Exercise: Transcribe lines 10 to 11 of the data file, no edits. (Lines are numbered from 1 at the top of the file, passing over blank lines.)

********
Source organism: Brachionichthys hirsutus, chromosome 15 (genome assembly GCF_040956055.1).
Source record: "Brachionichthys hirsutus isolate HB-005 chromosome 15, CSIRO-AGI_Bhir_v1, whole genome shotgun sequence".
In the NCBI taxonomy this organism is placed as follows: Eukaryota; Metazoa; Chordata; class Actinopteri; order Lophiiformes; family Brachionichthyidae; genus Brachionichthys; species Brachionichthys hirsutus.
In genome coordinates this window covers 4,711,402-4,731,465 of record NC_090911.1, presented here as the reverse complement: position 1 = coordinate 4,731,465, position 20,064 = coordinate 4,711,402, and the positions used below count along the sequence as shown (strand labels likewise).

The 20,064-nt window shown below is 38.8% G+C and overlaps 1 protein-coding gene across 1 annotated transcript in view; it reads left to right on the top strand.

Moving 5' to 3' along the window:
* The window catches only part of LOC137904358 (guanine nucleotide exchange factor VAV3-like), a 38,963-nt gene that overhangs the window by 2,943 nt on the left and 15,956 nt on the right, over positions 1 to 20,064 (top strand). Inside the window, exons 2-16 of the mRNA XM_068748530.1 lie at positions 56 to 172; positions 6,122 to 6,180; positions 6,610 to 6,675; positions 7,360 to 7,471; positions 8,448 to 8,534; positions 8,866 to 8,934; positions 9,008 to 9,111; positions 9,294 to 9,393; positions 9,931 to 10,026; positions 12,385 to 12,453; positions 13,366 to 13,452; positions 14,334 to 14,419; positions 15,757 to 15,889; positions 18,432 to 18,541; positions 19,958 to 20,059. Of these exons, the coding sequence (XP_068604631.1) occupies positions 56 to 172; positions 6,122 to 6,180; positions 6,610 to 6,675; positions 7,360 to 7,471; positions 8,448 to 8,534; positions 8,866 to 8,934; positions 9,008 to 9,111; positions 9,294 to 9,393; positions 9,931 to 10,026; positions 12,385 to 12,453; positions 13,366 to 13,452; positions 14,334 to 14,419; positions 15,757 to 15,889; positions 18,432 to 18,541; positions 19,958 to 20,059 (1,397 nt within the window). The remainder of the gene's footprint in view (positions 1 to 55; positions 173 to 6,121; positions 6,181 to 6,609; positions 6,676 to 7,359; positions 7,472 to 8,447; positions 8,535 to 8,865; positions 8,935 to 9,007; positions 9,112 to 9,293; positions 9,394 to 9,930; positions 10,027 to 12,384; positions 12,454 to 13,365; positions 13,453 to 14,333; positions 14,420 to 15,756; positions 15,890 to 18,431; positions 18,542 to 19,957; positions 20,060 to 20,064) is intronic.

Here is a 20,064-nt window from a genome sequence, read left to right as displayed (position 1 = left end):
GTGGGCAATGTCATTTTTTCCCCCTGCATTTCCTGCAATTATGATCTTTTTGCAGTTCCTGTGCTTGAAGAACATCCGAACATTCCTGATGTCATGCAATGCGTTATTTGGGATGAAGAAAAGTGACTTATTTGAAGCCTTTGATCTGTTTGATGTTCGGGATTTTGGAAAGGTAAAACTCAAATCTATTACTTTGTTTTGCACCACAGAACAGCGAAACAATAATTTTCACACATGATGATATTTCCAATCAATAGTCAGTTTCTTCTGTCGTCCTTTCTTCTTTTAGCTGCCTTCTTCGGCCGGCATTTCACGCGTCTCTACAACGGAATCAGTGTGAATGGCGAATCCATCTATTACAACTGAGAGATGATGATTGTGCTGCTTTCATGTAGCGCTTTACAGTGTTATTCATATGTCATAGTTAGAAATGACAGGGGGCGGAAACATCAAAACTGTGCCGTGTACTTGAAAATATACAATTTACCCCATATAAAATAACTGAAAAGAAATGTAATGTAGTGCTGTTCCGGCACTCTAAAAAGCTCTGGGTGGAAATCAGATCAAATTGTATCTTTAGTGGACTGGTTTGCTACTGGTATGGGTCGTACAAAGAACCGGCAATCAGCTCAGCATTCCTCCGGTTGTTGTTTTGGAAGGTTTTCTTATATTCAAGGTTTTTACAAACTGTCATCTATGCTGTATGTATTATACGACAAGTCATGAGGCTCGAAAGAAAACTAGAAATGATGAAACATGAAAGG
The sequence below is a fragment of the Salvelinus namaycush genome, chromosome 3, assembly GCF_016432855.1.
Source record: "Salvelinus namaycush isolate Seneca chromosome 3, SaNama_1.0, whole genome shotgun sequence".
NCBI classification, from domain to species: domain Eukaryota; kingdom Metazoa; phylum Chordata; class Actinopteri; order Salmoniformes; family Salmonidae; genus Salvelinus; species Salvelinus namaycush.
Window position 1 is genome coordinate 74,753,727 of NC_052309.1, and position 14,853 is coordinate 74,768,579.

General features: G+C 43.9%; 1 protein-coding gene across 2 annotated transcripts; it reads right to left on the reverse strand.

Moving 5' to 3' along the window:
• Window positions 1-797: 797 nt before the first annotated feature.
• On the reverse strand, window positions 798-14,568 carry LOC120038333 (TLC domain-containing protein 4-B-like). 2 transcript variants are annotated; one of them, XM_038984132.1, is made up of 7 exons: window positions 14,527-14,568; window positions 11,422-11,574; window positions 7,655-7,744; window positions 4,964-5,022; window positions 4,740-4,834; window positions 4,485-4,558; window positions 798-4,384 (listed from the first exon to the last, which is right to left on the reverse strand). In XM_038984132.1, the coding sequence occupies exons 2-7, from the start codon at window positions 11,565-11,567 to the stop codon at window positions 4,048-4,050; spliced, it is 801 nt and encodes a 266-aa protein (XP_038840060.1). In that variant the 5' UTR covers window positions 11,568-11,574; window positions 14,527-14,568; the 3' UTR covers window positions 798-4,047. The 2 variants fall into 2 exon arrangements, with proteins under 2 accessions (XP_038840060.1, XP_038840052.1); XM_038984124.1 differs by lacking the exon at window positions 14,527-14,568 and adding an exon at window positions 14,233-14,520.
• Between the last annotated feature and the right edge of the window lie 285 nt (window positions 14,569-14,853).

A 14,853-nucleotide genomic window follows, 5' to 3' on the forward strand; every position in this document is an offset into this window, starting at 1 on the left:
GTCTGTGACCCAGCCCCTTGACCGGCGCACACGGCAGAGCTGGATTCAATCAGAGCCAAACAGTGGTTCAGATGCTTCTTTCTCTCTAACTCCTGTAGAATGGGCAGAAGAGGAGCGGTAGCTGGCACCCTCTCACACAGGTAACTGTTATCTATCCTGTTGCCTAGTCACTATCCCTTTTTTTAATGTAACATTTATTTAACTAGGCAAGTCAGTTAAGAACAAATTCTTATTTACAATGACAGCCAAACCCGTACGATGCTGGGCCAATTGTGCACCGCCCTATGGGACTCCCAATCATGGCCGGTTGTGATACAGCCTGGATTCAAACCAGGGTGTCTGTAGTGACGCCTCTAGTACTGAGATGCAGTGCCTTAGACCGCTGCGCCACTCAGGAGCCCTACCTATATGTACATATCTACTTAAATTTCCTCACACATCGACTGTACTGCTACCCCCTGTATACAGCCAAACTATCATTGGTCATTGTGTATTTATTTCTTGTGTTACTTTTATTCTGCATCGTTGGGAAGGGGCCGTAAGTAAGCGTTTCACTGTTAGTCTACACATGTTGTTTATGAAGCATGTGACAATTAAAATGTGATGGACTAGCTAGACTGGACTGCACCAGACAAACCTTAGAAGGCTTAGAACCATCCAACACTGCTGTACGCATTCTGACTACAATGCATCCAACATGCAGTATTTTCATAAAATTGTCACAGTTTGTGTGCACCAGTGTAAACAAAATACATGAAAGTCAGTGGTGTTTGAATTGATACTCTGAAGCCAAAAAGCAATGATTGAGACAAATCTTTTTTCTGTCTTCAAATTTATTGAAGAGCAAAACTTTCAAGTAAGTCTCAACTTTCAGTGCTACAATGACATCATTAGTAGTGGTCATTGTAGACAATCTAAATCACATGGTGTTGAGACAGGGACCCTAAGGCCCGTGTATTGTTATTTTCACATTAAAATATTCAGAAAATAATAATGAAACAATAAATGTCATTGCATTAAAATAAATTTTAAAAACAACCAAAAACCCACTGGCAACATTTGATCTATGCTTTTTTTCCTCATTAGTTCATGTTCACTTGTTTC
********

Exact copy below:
The sequence below is a fragment of the Salvelinus namaycush genome, chromosome 3, assembly GCF_016432855.1.
Source record: "Salvelinus namaycush isolate Seneca chromosome 3, SaNama_1.0, whole genome shotgun sequence".